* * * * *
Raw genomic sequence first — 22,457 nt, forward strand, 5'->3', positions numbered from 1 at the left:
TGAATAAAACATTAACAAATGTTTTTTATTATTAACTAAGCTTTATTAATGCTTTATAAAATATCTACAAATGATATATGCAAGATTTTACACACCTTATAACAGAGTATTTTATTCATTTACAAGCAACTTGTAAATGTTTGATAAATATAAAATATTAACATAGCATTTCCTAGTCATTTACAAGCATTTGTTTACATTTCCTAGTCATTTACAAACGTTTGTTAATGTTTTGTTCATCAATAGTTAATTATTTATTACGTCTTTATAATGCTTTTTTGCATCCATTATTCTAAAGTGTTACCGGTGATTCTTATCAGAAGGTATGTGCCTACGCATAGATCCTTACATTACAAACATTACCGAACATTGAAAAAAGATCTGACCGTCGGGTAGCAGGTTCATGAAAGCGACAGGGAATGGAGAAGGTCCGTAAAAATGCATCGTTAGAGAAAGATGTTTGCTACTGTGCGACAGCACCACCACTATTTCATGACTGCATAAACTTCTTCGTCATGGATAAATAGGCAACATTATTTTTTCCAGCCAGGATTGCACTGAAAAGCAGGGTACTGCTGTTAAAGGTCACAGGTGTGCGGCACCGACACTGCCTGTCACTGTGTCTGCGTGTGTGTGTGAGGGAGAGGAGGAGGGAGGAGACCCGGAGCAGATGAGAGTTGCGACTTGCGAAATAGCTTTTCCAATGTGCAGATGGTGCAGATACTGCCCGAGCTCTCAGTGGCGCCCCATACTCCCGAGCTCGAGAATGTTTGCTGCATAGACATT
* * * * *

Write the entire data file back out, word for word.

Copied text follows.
Raw genomic sequence first — 22,457 nt, forward strand, 5'->3', positions numbered from 1 at the left:
TGAATAAAACATTAACAAATGTTTTTTATTATTAACTAAGCTTTATTAATGCTTTATAAAATATCTACAAATGATATATGCAAGATTTTACACACCTTATAACAGAGTATTTTATTCATTTACAAGCAACTTGTAAATGTTTGATAAATATAAAATATTAACATAGCATTTCCTAGTCATTTACAAGCATTTGTTTACATTTCCTAGTCATTTACAAACGTTTGTTAATGTTTTGTTCATCAATAGTTAATTATTTATTACGTCTTTATAATGCTTTTTTGCATCCATTATTCTAAAGTGTTACCGGTGATTCTTATCAGAAGGTATGTGCCTACGCATAGATCCTTACATTACAAACATTACCGAACATTGAAAAAAGATCTGACCGTCGGGTAGCAGGTTCATGAAAGCGACAGGGAATGGAGAAGGTCCGTAAAAATGCATCGTTAGAGAAAGATGTTTGCTACTGTGCGACAGCACCACCACTATTTCATGACTGCATAAACTTCTTCGTCATGGATAAATAGGCAACATTATTTTTTCCAGCCAGGATTGCACTGAAAAGCAGGGTACTGCTGTTAAAGGTCACAGGTGTGCGGCACCGACACTGCCTGTCACTGTGTCTGCGTGTGTGTGTGAGGGAGAGGAGGAGGGAGGAGACCCGGAGCAGATGAGAGTTGCGACTTGCGAAATAGCTTTTCCAATGTGCAGATGGTGCAGATACTGCCCGAGCTCTCAGTGGCGCCCCATACTCCCGAGCTCGAGAATGTTTGCTGCATAGACATT